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Stowe President says violent crime a result of virus

Photo by Lynne Deliman

A 22-year-old female died after a shooting on Dec. 5 next to the True Diamonds in Stowe.

By Jamie Wiggan


Reflecting on several weeks of ramped up violence in the Stowe Township community, Commissioner’s President Robin Parilla believes the fallout from the coronavirus pandemic is a contributing factor.

“History tells me anything coming toward the holiday…crime goes up because everybody’s stressed out,’ he said. “With this coronavirus on top, everybody’s got such a short fuse.”

During a span of two weeks over late November and early December, the Allegheny County police department responded to four calls for assistance investigating shootings and another for a sexual assault in Stowe. One of those incidents resulted in a fatality police believe to have been an unintended target.

“This is something I thought we were getting under control, but it’s going the wrong way again,” Parilla said.

Nationwide, the link between violent crime and the onset of the pandemic is murky.

A preliminary FBI report on crime reported between January and June in 2020, found violent crime for that period had dropped from rates reported the previous year.

Subsequent FBI data is not yet available, however other sources, including a study by the National Commission on COVID-19 and Criminal Justice (CCJ), suggest violent crime soared in the summer and stayed high throughout fall and winter months.

In Allegheny County, homicides are on course to exceed last year’s total by nearly 20% and to wind up higher than totals for each consecutive year going back to 2015.

But whether the jump can be attributed to the coronavirus is harder to prove.

“I wish I had that crystal ball” where I could see exactly what’s going on, Parilla said. “[But] if I was a gambler I’d bet high odds it’s because of Covid.”

The psychological impacts of social distancing have been well-documented, statistically and anecdotally.

A tracking poll by the Kaiser Family Foundation found that by July 2020, 53% of responding adults felt their mental health had been negatively impacted by worry or stress resulting from the coronavirus.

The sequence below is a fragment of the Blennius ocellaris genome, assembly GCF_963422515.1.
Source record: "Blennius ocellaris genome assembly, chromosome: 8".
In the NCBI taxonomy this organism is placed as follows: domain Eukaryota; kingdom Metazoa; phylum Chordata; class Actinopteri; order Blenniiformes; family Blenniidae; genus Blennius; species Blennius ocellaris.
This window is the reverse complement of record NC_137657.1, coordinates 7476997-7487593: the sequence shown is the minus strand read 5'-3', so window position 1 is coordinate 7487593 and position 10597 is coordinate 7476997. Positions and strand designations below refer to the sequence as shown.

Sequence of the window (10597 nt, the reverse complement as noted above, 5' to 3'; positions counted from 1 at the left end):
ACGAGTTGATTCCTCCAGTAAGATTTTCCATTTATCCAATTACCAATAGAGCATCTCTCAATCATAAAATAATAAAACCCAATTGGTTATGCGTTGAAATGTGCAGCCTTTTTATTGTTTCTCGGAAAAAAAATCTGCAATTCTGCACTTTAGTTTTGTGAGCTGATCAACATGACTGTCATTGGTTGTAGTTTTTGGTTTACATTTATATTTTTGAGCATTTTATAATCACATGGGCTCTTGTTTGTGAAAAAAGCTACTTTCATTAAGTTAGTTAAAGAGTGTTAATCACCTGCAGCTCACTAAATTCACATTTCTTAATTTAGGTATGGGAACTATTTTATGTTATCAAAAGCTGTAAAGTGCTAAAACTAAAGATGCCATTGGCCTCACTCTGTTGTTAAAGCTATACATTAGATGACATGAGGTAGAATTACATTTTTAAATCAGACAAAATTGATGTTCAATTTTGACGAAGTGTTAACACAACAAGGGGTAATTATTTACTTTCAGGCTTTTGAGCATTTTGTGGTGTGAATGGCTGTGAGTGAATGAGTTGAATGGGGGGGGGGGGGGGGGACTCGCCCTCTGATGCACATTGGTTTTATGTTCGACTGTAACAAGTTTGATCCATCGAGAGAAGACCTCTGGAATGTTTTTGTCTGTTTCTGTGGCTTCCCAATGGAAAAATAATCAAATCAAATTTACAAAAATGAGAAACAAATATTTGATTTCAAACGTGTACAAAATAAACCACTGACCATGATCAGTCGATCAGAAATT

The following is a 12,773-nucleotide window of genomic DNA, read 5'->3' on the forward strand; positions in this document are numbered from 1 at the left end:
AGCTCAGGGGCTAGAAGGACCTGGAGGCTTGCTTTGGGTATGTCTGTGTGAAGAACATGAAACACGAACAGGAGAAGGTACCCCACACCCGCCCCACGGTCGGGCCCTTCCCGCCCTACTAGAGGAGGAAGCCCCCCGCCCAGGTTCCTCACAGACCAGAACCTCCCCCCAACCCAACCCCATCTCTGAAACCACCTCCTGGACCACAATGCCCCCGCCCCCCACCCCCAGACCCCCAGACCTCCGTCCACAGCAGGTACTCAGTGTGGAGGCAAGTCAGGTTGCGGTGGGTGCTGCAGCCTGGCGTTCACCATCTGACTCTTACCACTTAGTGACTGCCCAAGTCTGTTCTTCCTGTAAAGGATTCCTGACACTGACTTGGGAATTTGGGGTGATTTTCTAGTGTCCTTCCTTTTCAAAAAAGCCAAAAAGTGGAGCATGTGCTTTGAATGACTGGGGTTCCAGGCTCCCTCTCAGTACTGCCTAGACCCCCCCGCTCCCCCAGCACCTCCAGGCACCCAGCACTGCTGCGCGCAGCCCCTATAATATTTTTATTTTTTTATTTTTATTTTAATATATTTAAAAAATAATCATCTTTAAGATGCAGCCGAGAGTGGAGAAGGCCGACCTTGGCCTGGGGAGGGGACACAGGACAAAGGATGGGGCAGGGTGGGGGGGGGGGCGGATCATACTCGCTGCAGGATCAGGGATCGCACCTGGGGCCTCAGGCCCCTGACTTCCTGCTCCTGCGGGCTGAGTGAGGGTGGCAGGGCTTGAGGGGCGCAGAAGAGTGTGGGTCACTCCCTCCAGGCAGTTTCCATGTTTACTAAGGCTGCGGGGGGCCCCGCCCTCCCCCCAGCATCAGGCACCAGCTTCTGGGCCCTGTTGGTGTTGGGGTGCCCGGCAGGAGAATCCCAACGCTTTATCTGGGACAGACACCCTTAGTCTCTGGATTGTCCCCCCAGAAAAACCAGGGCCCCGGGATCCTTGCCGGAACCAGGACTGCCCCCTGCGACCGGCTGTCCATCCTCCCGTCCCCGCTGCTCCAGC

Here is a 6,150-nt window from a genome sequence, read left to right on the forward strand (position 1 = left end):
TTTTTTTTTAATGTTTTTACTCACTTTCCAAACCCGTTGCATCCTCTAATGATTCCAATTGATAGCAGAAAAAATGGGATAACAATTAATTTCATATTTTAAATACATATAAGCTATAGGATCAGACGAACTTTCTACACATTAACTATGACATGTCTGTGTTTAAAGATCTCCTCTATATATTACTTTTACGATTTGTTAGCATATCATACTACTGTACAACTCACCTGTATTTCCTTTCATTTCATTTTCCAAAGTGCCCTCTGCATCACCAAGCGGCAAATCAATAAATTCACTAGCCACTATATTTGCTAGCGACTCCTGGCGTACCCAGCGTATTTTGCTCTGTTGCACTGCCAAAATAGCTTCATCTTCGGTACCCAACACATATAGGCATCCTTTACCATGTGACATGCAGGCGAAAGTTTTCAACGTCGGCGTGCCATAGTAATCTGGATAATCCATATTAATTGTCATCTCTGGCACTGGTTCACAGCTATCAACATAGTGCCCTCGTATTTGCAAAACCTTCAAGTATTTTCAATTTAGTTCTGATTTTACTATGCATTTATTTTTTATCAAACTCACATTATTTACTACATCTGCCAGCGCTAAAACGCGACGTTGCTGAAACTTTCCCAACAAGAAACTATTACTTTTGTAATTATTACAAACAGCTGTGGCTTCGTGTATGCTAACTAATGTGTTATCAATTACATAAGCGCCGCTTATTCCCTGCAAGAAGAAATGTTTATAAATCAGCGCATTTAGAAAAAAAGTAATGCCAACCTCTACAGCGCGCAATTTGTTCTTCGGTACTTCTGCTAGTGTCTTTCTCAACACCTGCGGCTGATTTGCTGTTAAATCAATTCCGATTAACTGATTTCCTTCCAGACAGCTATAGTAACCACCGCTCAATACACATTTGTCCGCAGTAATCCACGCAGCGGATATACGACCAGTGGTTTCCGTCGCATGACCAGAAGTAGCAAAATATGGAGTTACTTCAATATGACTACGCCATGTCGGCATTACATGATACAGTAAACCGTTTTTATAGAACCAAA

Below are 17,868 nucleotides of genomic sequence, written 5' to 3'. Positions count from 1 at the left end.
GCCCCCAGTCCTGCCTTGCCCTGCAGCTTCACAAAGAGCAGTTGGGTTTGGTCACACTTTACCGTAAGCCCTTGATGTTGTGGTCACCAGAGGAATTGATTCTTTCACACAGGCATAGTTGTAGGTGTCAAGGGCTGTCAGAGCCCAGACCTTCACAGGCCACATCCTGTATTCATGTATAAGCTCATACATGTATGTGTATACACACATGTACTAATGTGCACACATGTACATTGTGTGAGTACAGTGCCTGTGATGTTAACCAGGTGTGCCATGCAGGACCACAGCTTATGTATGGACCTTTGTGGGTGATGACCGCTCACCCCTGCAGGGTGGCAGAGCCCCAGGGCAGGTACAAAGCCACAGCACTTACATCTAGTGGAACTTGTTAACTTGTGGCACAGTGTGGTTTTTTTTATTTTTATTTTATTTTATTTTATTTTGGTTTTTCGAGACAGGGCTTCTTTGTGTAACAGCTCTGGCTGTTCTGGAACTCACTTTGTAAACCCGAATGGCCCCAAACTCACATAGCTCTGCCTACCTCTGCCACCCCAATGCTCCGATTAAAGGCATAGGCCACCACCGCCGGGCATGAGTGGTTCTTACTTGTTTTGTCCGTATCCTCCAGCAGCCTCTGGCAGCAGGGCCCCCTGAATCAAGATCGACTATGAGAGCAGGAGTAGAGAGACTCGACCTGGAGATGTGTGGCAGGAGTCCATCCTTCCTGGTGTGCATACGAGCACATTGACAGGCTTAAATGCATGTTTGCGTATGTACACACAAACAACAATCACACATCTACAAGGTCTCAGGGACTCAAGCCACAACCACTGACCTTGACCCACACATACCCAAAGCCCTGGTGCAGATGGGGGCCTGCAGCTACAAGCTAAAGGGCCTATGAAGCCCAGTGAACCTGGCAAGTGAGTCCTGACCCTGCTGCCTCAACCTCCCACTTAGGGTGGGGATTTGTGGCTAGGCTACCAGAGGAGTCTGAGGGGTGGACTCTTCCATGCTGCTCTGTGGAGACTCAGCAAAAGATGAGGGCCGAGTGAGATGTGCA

Their reasons ranged from financial concerns to the social impacts of forced isolation.

Although mental health issues don’t typically predispose people to violent acts, mental health issues are often taken into account as a contributing factor to violent crimes.

CCJ’s national report suggests community-based policing techniques that help prevent crime have also been hampered by restrictions.

“The ability of the police to prevent and investigate crimes is greatly diminished by social distancing requirements,” the report states.

Anti-violence programs

Pointing to another prong of the Covid-effect, the CCJ report also highlights the toll social distancing has taken on anti-violence outreach programs, which often coordinate with local law enforcement as part of community-wide efforts to bring down crime.

The City of Pittsburgh recently launched one such program in 2019 called Stop the Violence, with the city council ramping up programming in its recently passed 2021 budget.

Interested in helping facilitate similar initiatives in surrounding municipalities, program coordinator Jay Gilmer recently reached out to McKees Rocks Councilmembers Liz Delgado and Sarah Harvey to explore establishing one for the combined Stowe and Mckees Rocks community.

Stowe Commissioners Dave Rugh and Kelly Cropper-Hall were brought into the first exploratory discussion, which also included the police chiefs from both municipalities.

Rugh said he’s in favor of any means available to bring down crime in the region.

“The cops are out there, they’re on the streets, they’re doing the best they can,” Rugh said. “If there are other assets we have to bring in, like the county, that’s what we have to do.”

Stowe Police Chief Matt Preininger did not respond to requests for comment on this story.


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